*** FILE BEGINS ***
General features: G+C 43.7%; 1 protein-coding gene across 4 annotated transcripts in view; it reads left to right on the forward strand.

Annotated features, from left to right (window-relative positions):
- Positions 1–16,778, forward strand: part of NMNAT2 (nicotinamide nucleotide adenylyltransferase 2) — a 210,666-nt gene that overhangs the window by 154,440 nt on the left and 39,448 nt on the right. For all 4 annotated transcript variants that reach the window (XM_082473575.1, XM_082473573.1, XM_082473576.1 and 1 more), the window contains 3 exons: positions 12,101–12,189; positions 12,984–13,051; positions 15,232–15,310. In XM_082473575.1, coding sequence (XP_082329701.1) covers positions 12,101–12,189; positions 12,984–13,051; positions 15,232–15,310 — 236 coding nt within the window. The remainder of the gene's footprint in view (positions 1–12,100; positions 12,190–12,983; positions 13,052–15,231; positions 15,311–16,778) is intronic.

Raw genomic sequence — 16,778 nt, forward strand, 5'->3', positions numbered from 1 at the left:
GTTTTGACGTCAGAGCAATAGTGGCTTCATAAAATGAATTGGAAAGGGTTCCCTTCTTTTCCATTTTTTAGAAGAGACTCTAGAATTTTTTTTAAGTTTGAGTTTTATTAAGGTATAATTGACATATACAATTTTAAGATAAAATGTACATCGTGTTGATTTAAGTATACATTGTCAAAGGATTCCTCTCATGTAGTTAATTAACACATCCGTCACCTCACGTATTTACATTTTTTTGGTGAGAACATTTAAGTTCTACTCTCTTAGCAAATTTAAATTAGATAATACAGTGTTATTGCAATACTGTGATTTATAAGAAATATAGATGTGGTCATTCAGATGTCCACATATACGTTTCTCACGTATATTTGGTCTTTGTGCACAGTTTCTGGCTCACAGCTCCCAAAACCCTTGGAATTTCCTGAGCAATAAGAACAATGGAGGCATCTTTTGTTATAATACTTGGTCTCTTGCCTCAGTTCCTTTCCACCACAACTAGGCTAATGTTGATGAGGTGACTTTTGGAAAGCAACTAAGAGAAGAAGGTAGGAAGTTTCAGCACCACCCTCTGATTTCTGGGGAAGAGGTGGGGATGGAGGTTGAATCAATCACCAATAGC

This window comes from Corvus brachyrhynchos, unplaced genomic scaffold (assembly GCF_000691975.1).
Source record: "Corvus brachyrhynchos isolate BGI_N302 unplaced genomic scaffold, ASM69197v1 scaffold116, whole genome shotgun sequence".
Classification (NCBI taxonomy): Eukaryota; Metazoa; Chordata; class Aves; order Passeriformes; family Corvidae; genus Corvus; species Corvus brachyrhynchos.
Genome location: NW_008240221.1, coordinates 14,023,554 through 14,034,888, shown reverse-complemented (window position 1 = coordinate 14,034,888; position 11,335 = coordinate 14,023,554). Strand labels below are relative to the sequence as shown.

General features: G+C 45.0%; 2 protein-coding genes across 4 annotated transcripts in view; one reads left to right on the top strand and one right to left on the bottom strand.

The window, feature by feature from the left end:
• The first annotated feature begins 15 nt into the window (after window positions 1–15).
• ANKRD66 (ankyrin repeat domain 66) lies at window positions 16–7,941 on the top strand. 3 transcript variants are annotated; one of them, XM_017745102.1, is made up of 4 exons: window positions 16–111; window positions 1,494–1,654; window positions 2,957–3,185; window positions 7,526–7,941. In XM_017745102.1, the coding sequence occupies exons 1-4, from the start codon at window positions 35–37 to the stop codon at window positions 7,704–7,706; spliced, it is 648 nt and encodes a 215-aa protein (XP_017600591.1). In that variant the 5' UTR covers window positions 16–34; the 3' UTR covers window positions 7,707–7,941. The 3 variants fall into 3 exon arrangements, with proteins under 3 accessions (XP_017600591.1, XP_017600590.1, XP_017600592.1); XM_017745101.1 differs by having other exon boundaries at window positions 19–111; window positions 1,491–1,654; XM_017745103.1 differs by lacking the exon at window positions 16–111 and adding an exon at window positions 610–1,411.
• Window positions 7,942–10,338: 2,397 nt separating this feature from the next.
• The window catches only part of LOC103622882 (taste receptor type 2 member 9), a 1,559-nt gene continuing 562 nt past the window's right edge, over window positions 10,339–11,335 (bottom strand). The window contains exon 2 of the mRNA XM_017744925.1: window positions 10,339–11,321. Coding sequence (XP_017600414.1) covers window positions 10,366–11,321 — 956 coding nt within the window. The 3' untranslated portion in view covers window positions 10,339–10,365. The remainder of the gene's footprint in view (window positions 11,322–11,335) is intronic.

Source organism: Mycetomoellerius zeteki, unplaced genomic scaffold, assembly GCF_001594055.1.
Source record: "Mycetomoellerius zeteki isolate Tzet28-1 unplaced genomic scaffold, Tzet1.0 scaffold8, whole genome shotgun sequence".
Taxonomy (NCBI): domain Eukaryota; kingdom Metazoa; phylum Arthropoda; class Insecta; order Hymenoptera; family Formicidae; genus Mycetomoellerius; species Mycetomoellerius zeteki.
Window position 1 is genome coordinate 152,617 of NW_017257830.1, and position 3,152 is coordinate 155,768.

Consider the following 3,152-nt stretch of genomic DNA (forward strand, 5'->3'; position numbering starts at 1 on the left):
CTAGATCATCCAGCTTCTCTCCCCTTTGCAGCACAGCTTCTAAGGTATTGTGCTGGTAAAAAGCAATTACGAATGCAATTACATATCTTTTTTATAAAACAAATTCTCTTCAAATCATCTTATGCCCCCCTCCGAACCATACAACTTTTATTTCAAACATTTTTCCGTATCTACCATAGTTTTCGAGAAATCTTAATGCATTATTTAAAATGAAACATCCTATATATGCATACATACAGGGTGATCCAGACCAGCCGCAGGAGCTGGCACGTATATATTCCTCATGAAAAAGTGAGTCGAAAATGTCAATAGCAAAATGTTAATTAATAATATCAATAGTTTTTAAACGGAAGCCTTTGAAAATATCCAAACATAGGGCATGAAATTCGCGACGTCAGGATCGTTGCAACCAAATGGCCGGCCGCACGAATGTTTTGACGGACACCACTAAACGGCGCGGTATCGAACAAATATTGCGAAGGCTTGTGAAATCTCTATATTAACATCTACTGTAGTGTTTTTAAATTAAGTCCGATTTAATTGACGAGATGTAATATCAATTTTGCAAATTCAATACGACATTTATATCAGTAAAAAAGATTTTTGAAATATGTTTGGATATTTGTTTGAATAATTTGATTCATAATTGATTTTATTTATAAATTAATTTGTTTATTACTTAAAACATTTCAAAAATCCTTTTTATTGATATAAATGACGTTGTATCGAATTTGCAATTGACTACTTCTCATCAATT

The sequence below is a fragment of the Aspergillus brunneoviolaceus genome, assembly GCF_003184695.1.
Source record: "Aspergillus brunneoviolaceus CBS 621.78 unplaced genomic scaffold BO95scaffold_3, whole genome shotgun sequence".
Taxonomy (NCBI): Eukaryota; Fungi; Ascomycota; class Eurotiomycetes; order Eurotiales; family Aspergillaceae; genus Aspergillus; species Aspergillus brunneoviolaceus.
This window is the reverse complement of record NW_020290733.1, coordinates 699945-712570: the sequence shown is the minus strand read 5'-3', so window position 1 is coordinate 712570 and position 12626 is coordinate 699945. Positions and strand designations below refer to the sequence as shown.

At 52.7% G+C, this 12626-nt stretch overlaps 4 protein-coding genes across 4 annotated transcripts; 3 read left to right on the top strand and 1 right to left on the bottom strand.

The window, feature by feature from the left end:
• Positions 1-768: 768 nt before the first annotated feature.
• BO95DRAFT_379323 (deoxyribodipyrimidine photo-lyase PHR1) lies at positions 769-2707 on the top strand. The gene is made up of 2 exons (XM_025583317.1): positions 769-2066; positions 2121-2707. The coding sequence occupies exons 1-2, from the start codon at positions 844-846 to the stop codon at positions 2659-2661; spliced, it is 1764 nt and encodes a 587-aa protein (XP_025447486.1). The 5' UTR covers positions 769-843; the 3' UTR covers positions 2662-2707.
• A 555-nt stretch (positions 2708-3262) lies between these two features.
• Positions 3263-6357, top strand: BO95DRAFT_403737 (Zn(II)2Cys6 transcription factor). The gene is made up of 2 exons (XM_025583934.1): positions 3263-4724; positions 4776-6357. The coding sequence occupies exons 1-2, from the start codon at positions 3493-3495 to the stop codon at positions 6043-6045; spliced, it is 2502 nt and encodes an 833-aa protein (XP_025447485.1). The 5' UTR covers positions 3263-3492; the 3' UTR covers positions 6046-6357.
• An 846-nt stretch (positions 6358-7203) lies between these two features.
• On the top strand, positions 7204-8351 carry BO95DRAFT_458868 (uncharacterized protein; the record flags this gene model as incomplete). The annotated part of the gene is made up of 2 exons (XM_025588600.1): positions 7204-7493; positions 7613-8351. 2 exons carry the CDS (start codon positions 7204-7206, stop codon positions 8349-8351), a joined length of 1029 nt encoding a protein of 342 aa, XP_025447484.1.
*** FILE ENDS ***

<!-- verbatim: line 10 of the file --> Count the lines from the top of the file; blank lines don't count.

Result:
General features: G+C 45.0%; 2 protein-coding genes across 4 annotated transcripts in view; one reads left to right on the top strand and one right to left on the bottom strand.